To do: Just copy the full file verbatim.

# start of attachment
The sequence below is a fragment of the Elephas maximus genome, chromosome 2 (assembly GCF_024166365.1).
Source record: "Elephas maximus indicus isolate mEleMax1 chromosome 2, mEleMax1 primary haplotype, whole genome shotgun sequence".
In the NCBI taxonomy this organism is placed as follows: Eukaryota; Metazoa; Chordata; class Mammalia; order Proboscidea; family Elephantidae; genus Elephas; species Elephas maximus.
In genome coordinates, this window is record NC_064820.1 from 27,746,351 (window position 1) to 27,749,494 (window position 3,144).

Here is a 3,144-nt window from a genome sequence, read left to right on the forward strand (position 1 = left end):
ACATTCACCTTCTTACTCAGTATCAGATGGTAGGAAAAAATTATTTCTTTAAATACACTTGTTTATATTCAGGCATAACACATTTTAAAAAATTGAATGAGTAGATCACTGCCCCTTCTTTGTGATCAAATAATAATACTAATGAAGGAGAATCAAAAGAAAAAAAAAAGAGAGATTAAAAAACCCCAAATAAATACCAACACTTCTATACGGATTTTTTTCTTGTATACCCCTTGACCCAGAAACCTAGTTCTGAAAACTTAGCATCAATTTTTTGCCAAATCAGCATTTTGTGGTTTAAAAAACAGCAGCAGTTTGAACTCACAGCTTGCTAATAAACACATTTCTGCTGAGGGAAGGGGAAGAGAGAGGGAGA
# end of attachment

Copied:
The sequence below is a fragment of the Elephas maximus genome, chromosome 2 (assembly GCF_024166365.1).
Source record: "Elephas maximus indicus isolate mEleMax1 chromosome 2, mEleMax1 primary haplotype, whole genome shotgun sequence".
In the NCBI taxonomy this organism is placed as follows: Eukaryota; Metazoa; Chordata; class Mammalia; order Proboscidea; family Elephantidae; genus Elephas; species Elephas maximus.
In genome coordinates, this window is record NC_064820.1 from 27,746,351 (window position 1) to 27,749,494 (window position 3,144).

Here is a 3,144-nt window from a genome sequence, read left to right on the forward strand (position 1 = left end):
ACATTCACCTTCTTACTCAGTATCAGATGGTAGGAAAAAATTATTTCTTTAAATACACTTGTTTATATTCAGGCATAACACATTTTAAAAAATTGAATGAGTAGATCACTGCCCCTTCTTTGTGATCAAATAATAATACTAATGAAGGAGAATCAAAAGAAAAAAAAAAGAGAGATTAAAAAACCCCAAATAAATACCAACACTTCTATACGGATTTTTTTCTTGTATACCCCTTGACCCAGAAACCTAGTTCTGAAAACTTAGCATCAATTTTTTGCCAAATCAGCATTTTGTGGTTTAAAAAACAGCAGCAGTTTGAACTCACAGCTTGCTAATAAACACATTTCTGCTGAGGGAAGGGGAAGAGAGAGGGAGA